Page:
The Israeli-Palestinian conflict has been going on for decades, with no end in sight. Fed up with one failed deal after another, the Israeli and Palestinian leaders agree to settle things once and for all … with a soccer match.
One game. One winner. The losing side has to pick up and find a new homeland.
Casting is superb, with longtime Israeli film legend Moshe Ivgy as the gruff, cigar-chomping chairman of the Israeli Soccer Federation squaring off against “Arab Labor” star Norman Issa as the beleaguered, Alka Seltzer-chugging chair of the Palestinian team — a team that, par for the course, has virtually no players.
And where is the momentous game to be held? Portugal, of course. As the stuffy FIFA president explains to a bevy of journalists, England is off-limits because of the Mandate business, and Germany, well, it would be unseemly for Germany to decide the fate of the Jewish people.
Portugal, on the other hand, has no politics, as the hapless stadium manager explains to his wife, who is ironing the family laundry during the interview while her husband pores through a world atlas looking for Israel. “It’s so small!” he exclaims, when he finally finds it.
The mockumentary tone works beautifully in this context, as interview subjects deadpan their way through very serious issues. The film’s dark humor is found in the contrast. What are the Gaza tunnels for? Sneaking in foreign ringers for the Palestinian team, of course. Isn’t the Palestinian team’s chairman worried that he has no players? Not at all, he replies confidently, “The Arab world will rally to our cause.” (As it has so often before.)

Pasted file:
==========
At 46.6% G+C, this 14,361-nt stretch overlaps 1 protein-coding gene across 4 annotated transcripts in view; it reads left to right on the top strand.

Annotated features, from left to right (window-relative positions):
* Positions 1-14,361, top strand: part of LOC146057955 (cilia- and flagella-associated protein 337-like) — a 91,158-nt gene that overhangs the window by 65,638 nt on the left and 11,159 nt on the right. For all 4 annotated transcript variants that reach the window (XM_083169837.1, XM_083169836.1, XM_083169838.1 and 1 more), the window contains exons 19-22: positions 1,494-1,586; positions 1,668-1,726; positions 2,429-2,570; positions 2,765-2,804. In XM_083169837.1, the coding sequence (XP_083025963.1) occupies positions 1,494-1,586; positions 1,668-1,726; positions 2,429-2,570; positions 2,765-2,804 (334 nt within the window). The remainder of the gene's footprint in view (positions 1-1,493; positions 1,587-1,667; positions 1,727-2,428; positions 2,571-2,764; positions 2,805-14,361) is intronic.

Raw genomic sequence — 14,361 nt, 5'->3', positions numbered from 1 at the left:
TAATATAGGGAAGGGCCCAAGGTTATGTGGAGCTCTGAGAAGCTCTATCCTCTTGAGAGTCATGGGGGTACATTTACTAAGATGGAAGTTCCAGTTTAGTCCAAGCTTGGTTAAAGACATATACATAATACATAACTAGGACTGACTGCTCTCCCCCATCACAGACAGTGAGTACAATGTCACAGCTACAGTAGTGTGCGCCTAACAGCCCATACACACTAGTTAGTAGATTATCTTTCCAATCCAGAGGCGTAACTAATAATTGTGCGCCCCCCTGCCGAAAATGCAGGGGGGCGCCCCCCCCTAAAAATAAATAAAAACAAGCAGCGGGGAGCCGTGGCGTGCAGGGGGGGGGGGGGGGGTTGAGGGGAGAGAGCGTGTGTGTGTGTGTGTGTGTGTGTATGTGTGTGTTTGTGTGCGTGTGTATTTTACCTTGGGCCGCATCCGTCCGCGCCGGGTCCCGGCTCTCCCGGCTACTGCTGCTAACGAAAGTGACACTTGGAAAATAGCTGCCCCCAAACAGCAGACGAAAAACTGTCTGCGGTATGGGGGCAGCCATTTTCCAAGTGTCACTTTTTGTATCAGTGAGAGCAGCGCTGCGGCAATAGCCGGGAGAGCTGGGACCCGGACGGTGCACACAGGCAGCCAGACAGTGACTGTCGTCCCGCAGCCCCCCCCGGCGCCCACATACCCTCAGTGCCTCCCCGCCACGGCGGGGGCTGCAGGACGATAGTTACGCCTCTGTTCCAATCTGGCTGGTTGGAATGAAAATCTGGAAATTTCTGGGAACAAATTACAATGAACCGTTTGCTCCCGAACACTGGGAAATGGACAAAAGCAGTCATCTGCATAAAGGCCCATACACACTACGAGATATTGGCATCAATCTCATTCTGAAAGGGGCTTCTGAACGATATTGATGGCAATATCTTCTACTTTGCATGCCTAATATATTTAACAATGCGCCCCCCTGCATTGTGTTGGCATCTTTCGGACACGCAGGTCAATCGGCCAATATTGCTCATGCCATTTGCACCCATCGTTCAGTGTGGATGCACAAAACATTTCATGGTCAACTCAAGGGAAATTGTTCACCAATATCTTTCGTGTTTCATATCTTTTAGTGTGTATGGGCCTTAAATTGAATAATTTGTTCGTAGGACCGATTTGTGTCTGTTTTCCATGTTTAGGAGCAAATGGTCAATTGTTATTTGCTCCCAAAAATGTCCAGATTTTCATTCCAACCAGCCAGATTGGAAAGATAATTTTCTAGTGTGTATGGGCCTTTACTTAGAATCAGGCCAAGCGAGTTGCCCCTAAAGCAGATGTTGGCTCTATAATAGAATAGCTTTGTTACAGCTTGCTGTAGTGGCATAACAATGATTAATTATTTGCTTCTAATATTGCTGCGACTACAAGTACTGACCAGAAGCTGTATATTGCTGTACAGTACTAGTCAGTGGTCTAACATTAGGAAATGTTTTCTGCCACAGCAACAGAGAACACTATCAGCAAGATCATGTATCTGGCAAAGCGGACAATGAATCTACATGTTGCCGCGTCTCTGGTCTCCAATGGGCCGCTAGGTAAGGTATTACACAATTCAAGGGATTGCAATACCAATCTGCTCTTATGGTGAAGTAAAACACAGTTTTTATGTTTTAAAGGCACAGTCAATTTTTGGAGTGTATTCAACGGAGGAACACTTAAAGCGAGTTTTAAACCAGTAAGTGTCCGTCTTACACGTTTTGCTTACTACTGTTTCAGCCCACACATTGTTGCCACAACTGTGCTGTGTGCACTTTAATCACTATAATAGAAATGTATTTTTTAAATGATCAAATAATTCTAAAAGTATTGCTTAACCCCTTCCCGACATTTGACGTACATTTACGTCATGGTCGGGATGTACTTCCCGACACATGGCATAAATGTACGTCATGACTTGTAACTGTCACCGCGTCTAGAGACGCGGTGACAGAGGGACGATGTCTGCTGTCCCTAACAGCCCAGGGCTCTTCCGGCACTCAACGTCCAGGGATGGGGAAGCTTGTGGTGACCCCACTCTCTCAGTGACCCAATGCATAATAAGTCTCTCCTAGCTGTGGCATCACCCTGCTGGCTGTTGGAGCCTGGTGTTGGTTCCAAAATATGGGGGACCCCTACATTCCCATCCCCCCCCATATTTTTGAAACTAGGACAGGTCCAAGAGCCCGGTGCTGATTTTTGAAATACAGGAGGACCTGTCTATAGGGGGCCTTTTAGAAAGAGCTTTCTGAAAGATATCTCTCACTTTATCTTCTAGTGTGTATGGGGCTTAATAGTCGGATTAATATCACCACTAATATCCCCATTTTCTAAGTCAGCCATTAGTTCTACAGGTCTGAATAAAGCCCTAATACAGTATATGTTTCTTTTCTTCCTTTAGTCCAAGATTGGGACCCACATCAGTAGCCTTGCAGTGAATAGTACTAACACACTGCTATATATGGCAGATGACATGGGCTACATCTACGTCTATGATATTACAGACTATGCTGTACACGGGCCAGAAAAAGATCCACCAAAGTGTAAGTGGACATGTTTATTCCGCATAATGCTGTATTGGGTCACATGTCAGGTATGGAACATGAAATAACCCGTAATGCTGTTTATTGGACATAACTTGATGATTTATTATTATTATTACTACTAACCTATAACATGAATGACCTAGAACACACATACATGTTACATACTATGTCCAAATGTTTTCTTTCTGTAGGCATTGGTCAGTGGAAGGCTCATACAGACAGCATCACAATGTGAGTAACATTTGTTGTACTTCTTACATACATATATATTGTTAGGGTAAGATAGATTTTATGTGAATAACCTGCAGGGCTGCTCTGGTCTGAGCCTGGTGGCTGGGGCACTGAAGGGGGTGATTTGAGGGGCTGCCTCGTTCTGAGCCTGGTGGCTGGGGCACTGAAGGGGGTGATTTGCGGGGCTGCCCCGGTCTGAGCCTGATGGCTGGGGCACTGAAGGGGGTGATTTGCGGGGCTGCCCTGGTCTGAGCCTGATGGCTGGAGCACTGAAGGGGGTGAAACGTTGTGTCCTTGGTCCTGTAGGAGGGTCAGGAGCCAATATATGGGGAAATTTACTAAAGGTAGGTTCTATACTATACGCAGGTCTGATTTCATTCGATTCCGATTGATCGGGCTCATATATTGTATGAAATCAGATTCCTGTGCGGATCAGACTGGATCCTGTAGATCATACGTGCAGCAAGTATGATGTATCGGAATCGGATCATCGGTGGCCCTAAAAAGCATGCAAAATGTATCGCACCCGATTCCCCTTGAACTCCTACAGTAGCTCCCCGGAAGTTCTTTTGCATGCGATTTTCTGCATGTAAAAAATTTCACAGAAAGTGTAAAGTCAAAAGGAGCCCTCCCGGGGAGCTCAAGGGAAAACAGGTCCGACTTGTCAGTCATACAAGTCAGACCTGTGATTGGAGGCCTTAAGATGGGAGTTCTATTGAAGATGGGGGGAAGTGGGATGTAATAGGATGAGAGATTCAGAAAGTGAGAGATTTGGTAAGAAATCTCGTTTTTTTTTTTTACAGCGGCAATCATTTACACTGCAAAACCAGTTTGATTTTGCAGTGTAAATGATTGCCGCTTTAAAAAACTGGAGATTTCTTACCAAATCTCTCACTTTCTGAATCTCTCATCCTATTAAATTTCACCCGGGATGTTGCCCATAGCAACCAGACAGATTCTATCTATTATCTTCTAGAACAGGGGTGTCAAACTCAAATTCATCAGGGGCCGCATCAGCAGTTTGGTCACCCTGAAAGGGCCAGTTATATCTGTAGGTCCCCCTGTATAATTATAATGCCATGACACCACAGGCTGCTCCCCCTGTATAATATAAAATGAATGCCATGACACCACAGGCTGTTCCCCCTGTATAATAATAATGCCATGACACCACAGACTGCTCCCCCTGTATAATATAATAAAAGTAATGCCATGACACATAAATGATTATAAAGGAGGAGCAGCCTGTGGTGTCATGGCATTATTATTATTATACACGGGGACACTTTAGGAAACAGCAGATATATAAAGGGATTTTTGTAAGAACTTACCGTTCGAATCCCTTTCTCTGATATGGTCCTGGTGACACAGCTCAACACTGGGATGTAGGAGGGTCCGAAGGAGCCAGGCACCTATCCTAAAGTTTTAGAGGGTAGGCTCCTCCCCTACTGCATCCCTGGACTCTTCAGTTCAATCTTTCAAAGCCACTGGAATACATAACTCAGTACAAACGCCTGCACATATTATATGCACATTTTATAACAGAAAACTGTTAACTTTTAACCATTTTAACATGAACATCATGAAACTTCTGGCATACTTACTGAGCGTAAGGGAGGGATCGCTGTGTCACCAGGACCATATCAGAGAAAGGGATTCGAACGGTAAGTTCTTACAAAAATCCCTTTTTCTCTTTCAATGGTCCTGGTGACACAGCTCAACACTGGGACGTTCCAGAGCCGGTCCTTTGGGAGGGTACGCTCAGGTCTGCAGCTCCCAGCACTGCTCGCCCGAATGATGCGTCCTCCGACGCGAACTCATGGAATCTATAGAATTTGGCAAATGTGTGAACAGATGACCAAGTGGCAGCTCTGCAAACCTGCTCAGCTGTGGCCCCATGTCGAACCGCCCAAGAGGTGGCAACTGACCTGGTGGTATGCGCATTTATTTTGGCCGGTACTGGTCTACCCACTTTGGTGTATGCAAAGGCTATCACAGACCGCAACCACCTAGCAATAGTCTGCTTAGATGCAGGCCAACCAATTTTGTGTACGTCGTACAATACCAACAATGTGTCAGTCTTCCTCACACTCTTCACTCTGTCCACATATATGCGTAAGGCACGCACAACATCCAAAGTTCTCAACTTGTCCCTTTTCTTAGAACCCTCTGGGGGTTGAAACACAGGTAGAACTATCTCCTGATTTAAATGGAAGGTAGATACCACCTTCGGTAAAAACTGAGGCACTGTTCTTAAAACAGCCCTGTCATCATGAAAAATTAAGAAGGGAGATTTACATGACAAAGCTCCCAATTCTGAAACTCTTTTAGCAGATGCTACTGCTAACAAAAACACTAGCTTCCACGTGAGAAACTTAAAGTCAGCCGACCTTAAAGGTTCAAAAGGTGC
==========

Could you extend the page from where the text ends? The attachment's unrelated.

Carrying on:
The characters in this film are simply marvelous, from the two starring roles — Issa’s performance won him the 2015 Israeli Oscar for best supporting actor, and he and Ivgy shared the best actor award at the 2016 Haifa International Film Festival — to the burly, head-scratching manager of the soccer stadium in Portugal.
But there are other great characters as well, notably: the German coach of the Israeli team, who has some kind of spiritual breakdown after a team-building visit to Jerusalem’s Holocaust museum, Yad Vashem; the Israeli Arab player for Team Israel who keeps shooing Arab kids away from his fancy sports car (“They’ll steal everything if you don’t watch them,” he confides to the interviewer); and the earnest broadcast journalist who frames the entire story from his perch atop the Mount of Olives, played by Michael Greenspan, who, in a joke within a joke, actually was CNN’s Mideast correspondent through much of the 1980s.
The audience is carried merrily along as joke follows improbable joke, and then … the tone begins to change.
As the big day draws nearer, tensions rise and tempers get short. Ivgy and Issa start to lose their bravado, and bicker more bitterly (always in Hebrew, versus the English they use when they’re trying to be civil) as the realization dawns on them, at last, that this is really happening. The weight of their people’s future lies squarely on their shoulders. They look each other in the eye, knowing that one of them will be a hero, and the other — the architect of his people’s doom.
Who wins? You won’t learn that here. Go see the movie.